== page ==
We also know that Marshall Billingslea, a former Bush administration national security official and head of the president-elect's national security transition team, was deeply skeptical about Russian intentions and painfully aware that Trump was not.
Billingslea was so concerned about contacts between Trump aides and Russian officials in light of the well-documented Russian effort to throw the election to Trump that he obtained approval from the White House to review a CIA file on Russian ambassador Serge Kislyak, who is widely believed to be a spy, because of his belief that neither Trump nor Flynn were taking seriously the implications of Flynn's contacts with the ambassador, which included discussions about easing Obama administration sanctions on Russia.
Flynn denied discussing sanctions with Kislyak, an assertion echoed by Vice President Mike Pence and White House press secretary Sean Spicer, but FBI surveillance revealed that was false.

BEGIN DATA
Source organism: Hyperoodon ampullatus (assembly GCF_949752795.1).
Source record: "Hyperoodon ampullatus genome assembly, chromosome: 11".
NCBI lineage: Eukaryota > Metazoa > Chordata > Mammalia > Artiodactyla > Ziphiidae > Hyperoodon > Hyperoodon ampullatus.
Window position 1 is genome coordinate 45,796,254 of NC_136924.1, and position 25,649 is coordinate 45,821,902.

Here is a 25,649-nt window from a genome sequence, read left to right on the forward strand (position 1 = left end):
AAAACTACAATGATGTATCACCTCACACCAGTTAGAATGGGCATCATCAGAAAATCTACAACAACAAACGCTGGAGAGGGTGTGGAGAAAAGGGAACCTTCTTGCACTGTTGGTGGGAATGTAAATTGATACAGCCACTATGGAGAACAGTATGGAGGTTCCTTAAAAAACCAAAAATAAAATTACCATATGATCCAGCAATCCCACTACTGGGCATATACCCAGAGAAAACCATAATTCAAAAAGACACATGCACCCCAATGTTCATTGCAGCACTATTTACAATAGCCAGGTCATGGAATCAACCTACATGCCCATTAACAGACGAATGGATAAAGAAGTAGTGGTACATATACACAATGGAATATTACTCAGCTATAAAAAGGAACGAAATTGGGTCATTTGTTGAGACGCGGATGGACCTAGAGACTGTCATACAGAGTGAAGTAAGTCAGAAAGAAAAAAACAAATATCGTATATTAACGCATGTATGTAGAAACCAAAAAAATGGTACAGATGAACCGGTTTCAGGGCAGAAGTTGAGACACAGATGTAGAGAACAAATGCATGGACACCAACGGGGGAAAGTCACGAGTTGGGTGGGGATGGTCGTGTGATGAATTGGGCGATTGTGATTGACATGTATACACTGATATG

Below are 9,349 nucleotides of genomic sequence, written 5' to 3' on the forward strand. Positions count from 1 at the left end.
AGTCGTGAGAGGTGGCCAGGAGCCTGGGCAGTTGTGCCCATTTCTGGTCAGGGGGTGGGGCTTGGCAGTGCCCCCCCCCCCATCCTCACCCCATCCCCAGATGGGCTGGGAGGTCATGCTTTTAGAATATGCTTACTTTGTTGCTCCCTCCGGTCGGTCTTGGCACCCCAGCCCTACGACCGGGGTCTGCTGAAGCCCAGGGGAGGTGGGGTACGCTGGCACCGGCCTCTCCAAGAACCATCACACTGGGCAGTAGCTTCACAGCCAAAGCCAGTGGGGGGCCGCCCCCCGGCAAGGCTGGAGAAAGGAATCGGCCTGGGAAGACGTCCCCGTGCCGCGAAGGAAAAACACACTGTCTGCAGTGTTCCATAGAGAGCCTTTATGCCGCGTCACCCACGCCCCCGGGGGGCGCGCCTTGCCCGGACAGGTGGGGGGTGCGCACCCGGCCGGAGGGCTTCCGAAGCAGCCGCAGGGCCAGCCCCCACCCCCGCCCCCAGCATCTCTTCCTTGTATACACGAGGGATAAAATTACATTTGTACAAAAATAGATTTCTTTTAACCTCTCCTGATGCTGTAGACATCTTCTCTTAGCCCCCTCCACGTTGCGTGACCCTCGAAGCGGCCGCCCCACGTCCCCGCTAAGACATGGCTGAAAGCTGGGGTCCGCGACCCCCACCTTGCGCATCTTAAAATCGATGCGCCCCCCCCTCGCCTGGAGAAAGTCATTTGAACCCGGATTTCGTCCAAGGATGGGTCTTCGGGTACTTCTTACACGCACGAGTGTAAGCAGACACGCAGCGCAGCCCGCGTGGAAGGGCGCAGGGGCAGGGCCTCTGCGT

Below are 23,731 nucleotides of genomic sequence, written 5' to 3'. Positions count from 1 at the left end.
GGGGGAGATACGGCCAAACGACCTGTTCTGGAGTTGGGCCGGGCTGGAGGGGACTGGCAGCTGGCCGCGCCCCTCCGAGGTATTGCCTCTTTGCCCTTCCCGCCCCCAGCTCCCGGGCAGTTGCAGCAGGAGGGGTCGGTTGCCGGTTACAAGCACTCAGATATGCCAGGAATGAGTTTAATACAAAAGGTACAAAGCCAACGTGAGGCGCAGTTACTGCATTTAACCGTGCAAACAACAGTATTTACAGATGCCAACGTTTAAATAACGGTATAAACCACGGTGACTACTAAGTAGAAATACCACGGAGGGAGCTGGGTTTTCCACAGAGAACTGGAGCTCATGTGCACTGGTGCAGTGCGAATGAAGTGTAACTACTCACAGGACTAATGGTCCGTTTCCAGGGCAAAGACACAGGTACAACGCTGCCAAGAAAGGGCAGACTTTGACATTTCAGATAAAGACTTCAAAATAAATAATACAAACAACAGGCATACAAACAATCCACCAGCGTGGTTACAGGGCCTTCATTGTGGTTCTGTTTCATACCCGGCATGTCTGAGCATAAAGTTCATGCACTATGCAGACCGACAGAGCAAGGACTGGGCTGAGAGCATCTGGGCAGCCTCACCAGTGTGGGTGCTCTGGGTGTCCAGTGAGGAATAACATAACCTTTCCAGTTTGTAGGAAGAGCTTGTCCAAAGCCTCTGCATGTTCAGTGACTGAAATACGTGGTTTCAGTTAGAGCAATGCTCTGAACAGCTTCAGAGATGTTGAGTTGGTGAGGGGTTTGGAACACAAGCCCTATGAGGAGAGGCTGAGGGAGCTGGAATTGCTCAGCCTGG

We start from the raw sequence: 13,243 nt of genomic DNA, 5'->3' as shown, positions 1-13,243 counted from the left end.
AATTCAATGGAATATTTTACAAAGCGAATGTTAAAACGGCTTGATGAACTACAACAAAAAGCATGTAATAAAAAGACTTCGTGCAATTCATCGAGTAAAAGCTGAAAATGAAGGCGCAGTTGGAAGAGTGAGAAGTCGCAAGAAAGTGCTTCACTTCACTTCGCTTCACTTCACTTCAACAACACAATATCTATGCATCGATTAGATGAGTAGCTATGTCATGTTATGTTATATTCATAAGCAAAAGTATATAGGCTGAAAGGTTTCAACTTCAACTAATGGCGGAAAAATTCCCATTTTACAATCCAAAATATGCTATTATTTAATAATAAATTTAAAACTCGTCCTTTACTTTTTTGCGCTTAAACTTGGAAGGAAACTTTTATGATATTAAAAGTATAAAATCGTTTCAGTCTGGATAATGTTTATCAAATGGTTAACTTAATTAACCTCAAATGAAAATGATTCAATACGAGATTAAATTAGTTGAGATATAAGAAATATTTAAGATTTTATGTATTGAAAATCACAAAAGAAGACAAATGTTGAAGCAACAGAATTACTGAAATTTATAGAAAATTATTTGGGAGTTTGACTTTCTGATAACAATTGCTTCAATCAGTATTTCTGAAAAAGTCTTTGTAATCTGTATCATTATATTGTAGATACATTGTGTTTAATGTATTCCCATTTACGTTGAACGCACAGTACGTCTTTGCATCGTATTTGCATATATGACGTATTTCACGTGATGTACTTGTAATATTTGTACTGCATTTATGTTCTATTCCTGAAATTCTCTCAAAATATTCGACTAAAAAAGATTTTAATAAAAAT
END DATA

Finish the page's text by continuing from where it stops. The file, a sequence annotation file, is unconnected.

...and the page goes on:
(In a shockingly visceral example of how "the truth" is a malleable concept for Trump and his team, Yates noted that McGahn's initial response to her was why does it matter if one White House official lies to another White House official? And after Yates arranged for Trump to see the evidence against Flynn on January 30, he fired her for not enforcing his Muslim ban and not Flynn for being a security risk.)
The rest, as they say, was history.